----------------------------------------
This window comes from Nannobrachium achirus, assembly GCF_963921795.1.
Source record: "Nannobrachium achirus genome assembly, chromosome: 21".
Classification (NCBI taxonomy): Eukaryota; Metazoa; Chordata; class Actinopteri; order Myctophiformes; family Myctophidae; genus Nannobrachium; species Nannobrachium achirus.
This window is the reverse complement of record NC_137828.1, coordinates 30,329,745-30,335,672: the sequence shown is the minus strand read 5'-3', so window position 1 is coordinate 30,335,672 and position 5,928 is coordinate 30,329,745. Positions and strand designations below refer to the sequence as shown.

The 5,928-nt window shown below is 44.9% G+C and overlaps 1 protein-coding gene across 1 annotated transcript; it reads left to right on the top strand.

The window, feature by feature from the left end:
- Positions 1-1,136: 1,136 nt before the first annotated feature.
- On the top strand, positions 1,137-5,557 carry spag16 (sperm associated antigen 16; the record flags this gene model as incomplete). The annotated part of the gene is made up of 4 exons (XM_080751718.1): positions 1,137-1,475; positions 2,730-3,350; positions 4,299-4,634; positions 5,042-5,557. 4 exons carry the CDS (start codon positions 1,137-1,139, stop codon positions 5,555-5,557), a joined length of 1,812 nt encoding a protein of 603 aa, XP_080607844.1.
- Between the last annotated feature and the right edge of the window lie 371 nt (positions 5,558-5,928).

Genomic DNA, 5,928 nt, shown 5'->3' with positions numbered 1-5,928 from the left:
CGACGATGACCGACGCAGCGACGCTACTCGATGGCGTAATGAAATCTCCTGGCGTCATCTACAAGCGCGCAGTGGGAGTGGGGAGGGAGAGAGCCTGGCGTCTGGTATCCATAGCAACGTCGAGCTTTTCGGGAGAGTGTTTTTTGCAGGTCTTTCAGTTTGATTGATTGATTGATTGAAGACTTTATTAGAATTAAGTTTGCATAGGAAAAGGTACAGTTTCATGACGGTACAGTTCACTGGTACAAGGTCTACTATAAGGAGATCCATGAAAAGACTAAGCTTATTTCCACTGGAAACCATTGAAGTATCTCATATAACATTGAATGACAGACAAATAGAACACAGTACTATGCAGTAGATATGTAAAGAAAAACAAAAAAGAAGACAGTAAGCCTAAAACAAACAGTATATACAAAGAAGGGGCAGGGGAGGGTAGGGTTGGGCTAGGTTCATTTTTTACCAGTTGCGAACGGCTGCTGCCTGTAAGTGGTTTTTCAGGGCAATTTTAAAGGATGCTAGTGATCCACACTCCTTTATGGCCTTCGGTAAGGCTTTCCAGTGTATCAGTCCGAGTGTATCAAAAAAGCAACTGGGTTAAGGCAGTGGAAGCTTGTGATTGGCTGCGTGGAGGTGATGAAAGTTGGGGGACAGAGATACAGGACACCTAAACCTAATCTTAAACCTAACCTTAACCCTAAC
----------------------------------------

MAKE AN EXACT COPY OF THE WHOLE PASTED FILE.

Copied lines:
This window comes from Nannobrachium achirus, assembly GCF_963921795.1.
Source record: "Nannobrachium achirus genome assembly, chromosome: 21".
Classification (NCBI taxonomy): Eukaryota; Metazoa; Chordata; class Actinopteri; order Myctophiformes; family Myctophidae; genus Nannobrachium; species Nannobrachium achirus.
This window is the reverse complement of record NC_137828.1, coordinates 30,329,745-30,335,672: the sequence shown is the minus strand read 5'-3', so window position 1 is coordinate 30,335,672 and position 5,928 is coordinate 30,329,745. Positions and strand designations below refer to the sequence as shown.

The 5,928-nt window shown below is 44.9% G+C and overlaps 1 protein-coding gene across 1 annotated transcript; it reads left to right on the top strand.

The window, feature by feature from the left end:
- Positions 1-1,136: 1,136 nt before the first annotated feature.
- On the top strand, positions 1,137-5,557 carry spag16 (sperm associated antigen 16; the record flags this gene model as incomplete). The annotated part of the gene is made up of 4 exons (XM_080751718.1): positions 1,137-1,475; positions 2,730-3,350; positions 4,299-4,634; positions 5,042-5,557. 4 exons carry the CDS (start codon positions 1,137-1,139, stop codon positions 5,555-5,557), a joined length of 1,812 nt encoding a protein of 603 aa, XP_080607844.1.
- Between the last annotated feature and the right edge of the window lie 371 nt (positions 5,558-5,928).

Genomic DNA, 5,928 nt, shown 5'->3' with positions numbered 1-5,928 from the left:
CGACGATGACCGACGCAGCGACGCTACTCGATGGCGTAATGAAATCTCCTGGCGTCATCTACAAGCGCGCAGTGGGAGTGGGGAGGGAGAGAGCCTGGCGTCTGGTATCCATAGCAACGTCGAGCTTTTCGGGAGAGTGTTTTTTGCAGGTCTTTCAGTTTGATTGATTGATTGATTGAAGACTTTATTAGAATTAAGTTTGCATAGGAAAAGGTACAGTTTCATGACGGTACAGTTCACTGGTACAAGGTCTACTATAAGGAGATCCATGAAAAGACTAAGCTTATTTCCACTGGAAACCATTGAAGTATCTCATATAACATTGAATGACAGACAAATAGAACACAGTACTATGCAGTAGATATGTAAAGAAAAACAAAAAAGAAGACAGTAAGCCTAAAACAAACAGTATATACAAAGAAGGGGCAGGGGAGGGTAGGGTTGGGCTAGGTTCATTTTTTACCAGTTGCGAACGGCTGCTGCCTGTAAGTGGTTTTTCAGGGCAATTTTAAAGGATGCTAGTGATCCACACTCCTTTATGGCCTTCGGTAAGGCTTTCCAGTGTATCAGTCCGAGTGTATCAAAAAAGCAACTGGGTTAAGGCAGTGGAAGCTTGTGATTGGCTGCGTGGAGGTGATGAAAGTTGGGGGACAGAGATACAGGACACCTAAACCTAATCTTAAACCTAACCTTAACCCTAAC